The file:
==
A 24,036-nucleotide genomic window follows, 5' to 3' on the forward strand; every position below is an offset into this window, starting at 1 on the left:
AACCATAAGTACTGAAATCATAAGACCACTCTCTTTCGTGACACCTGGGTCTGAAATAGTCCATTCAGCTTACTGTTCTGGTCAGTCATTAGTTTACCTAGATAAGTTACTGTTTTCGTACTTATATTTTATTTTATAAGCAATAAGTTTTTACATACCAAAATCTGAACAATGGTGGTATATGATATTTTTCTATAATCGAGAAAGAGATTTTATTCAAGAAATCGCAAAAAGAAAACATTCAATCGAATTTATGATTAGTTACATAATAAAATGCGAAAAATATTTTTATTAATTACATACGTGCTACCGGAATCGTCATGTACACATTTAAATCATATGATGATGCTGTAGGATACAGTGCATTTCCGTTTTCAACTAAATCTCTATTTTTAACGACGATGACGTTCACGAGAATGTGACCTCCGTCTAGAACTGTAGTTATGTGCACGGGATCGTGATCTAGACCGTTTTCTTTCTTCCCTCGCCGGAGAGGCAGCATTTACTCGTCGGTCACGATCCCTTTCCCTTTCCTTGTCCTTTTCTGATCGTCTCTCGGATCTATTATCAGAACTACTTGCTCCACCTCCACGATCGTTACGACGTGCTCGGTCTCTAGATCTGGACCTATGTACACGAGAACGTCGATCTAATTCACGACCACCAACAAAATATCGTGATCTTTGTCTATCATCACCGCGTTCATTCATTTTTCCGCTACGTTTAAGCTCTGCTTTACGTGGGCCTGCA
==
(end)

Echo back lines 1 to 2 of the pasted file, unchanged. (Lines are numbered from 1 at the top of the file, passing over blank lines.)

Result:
A 24,036-nucleotide genomic window follows, 5' to 3' on the forward strand; every position below is an offset into this window, starting at 1 on the left:
AACCATAAGTACTGAAATCATAAGACCACTCTCTTTCGTGACACCTGGGTCTGAAATAGTCCATTCAGCTTACTGTTCTGGTCAGTCATTAGTTTACCTAGATAAGTTACTGTTTTCGTACTTATATTTTATTTTATAAGCAATAAGTTTTTACATACCAAAATCTGAACAATGGTGGTATATGATATTTTTCTATAATCGAGAAAGAGATTTTATTCAAGAAATCGCAAAAAGAAAACATTCAATCGAATTTATGATTAGTTACATAATAAAATGCGAAAAATATTTTTATTAATTACATACGTGCTACCGGAATCGTCATGTACACATTTAAATCATATGATGATGCTGTAGGATACAGTGCATTTCCGTTTTCAACTAAATCTCTATTTTTAACGACGATGACGTTCACGAGAATGTGACCTCCGTCTAGAACTGTAGTTATGTGCACGGGATCGTGATCTAGACCGTTTTCTTTCTTCCCTCGCCGGAGAGGCAGCATTTACTCGTCGGTCACGATCCCTTTCCCTTTCCTTGTCCTTTTCTGATCGTCTCTCGGATCTATTATCAGAACTACTTGCTCCACCTCCACGATCGTTACGACGTGCTCGGTCTCTAGATCTGGACCTATGTACACGAGAACGTCGATCTAATTCACGACCACCAACAAAATATCGTGATCTTTGTCTATCATCACCGCGTTCATTCATTTTTCCGCTACGTTTAAGCTCTGCTTTACGTGGGCCTGCA